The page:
Smith didn’t move far in free agency, but the gap in record between the Oakland Raiders and 49ers in 2016 was a large one. The 27-year-old told Jerry McDonald of the San Jose Mercury-News that’s been the story of his time in the NFL.
“It’s kind of been a theme for my career, I guess, going to Seattle when they weren’t necessarily any good, then the Raiders,” Smith said. “I think those kinds of things can happen when everybody is moving in the right direction. I know there’s talent and my familiarity with (defensive coordinator Bob) Saleh was a big factor. It’s one of those people where I’m trusting the right people being in he right place,and from what I’ve seen, I think that’s the case.”
The 49ers are putting more than a little faith in Smith as well, giving him a five-year, $26.5 million contract to help the team transition to a 4-3 “Under” front similar to the one he played in in Seattle. Smith’s numbers were down last year after a top-10 IDP finish the year before, but even then he finished as a middling LB3 and topped 100 stops for the second year in a row.
Given the opportunities he’ll likely see in 2017, that could be Smith’s fantasy floor this season.
Sean Spence, Indianapolis Colts
After missing all of his first two seasons with knee and hand injuries, a starting job has been a long time coming for Sean Spence. And the 26-year old told Kevin Bowen of the Colts’ website he intends to take full advantage of this opportunity with his new team.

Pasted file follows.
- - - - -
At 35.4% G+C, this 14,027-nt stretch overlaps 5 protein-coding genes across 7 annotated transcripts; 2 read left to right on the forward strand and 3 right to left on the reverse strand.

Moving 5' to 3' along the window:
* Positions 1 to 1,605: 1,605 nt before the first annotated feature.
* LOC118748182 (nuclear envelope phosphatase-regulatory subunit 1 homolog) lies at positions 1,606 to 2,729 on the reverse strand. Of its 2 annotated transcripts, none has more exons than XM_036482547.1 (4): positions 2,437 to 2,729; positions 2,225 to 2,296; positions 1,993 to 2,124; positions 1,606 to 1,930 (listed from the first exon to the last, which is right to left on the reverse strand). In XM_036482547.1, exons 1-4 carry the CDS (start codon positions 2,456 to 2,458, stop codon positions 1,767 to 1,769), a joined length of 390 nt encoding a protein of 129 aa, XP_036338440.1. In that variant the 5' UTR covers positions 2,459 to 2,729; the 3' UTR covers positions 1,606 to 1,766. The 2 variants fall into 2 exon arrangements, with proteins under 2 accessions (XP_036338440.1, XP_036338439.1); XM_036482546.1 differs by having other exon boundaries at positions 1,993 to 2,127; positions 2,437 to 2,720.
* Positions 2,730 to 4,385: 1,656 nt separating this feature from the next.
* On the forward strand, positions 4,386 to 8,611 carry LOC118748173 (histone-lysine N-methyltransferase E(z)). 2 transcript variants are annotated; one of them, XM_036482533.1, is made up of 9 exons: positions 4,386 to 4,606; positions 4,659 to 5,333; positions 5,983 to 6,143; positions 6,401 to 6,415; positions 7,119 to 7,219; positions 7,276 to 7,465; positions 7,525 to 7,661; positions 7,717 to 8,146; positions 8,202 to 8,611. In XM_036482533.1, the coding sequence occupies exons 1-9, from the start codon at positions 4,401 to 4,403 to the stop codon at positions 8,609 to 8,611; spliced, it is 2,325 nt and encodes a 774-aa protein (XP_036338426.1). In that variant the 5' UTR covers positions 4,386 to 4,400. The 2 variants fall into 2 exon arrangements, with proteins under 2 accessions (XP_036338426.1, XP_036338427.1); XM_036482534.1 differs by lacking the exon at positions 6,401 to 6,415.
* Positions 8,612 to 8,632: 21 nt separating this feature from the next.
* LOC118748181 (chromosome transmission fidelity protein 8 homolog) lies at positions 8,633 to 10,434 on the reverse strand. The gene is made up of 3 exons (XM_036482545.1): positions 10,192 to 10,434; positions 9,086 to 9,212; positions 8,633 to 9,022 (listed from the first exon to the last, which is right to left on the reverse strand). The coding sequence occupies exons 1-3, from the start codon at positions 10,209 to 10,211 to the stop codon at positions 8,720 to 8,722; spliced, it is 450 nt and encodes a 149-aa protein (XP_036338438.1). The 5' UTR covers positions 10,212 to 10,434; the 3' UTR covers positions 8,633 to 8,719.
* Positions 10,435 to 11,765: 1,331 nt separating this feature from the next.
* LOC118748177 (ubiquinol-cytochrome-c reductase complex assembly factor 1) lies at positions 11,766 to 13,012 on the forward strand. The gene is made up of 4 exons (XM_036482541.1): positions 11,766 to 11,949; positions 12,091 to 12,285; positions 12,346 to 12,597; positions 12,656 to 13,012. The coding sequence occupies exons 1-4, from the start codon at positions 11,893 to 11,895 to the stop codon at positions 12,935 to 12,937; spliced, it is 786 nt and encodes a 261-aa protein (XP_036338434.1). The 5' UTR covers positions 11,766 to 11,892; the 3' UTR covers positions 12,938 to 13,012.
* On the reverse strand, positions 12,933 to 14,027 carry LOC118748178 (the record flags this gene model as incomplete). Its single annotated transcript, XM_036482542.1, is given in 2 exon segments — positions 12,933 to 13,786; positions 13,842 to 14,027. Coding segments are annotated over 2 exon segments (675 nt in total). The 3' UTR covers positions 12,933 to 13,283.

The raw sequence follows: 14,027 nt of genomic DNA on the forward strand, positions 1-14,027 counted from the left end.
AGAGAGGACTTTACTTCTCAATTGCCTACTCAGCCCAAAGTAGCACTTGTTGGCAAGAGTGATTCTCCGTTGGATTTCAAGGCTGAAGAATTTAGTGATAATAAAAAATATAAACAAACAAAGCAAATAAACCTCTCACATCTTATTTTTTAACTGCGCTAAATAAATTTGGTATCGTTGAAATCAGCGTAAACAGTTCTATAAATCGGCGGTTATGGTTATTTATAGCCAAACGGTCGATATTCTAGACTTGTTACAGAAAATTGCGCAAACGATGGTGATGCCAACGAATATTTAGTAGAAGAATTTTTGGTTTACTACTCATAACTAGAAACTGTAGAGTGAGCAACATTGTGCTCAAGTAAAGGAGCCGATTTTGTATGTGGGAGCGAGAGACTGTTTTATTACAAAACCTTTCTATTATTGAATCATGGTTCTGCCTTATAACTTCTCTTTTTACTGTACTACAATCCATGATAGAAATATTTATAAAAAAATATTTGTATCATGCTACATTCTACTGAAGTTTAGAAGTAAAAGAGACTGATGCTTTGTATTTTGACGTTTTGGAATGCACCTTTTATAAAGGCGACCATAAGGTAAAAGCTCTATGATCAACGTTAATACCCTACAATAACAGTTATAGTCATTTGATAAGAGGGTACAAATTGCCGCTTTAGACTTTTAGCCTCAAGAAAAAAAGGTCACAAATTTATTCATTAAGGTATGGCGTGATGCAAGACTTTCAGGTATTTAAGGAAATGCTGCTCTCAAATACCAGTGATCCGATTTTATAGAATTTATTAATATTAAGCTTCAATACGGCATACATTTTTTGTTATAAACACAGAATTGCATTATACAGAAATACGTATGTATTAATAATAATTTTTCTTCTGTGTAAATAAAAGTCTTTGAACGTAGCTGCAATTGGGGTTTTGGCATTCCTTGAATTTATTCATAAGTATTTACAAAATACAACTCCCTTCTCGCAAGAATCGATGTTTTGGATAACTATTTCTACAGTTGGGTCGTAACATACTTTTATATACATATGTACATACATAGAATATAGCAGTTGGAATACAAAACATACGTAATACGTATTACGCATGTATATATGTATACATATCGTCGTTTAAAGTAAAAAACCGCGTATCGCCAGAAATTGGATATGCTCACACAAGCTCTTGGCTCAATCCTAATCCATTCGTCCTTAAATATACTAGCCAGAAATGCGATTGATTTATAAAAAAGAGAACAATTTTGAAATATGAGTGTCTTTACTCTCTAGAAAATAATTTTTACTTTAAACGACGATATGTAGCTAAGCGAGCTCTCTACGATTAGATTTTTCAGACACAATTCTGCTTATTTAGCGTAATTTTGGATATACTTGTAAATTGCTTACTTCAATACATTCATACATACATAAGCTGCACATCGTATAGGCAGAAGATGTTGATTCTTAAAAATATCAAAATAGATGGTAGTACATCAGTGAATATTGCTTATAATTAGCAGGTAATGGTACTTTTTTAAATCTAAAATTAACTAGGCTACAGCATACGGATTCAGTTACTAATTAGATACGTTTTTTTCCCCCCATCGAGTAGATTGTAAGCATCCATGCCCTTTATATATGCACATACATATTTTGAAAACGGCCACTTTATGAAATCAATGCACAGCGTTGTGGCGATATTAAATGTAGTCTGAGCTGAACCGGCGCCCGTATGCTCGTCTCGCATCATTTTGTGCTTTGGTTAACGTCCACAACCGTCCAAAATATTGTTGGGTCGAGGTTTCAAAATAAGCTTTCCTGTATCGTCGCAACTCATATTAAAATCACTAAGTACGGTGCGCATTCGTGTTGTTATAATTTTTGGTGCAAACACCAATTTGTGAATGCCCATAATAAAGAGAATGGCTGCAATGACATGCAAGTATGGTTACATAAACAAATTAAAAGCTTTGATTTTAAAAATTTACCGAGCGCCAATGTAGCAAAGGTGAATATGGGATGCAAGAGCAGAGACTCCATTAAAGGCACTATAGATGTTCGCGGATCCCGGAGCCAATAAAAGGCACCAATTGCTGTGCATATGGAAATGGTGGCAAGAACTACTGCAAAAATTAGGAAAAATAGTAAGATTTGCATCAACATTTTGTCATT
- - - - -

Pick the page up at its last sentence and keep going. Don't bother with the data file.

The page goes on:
“Having to sit out two years, that could slow anyone down,” Spence said. “It feels like I’m catching up and I have a lot left in the tank. It definitely saved me some wear and tear on my body and I’m just ready to go to work. I definitely think I am a tough player and I am hoping we can just change the atmosphere.”
Spence saw the most extensive playing time of his career in 2016 with the Tennessee Titans, amassing 54 tackles and three sacks in around 500 snaps. The cupboard at inside linebacker was thin for the Colts even before veteran D’Qwell Jackson hit free agency, so it would appear that Spence’s snap count is about to increase significantly.
And with it, his opportunities for IDP production.
Paul Worrilow, Detroit Lions
Over Worrilow’s first three NFL seasons from 2013-2015, the former undrafted free agent started 43 games for the Atlanta Falcons. However, that playing time fell way off a year ago, so as Tim Twentyman of the Lions website wrote now Woorilow is looking for a fresh start (and the chance to start) with a new team.
“Just an opportunity to come in and compete,” Worrilow said. “That’s all I want. Not being promised anything. I want a chance to go play good ball. I improved (last year), I know that for a fact. I got better at watching film — at practice. Being on the scout team I had numerous reps against one of the best offenses to work my game and work my craft and see how good I can get. There’s no doubt my game is the best it’s been in my four years.”
Let’s be honest — Worrilow’s proclamations aside the 26-year-old isn’t an especially good NFL player. There’s a reason he lost his starting job a season ago to a pair of untested rookies. However, the Lions are thin at linebacker after releasing DeAndre Levy — so thin that at present Worrilow looks headed for the starting lineup.
The last time started and played in all 16 games, Worrilow piled up 142 tackles and finished inside the top 10 in fantasy points.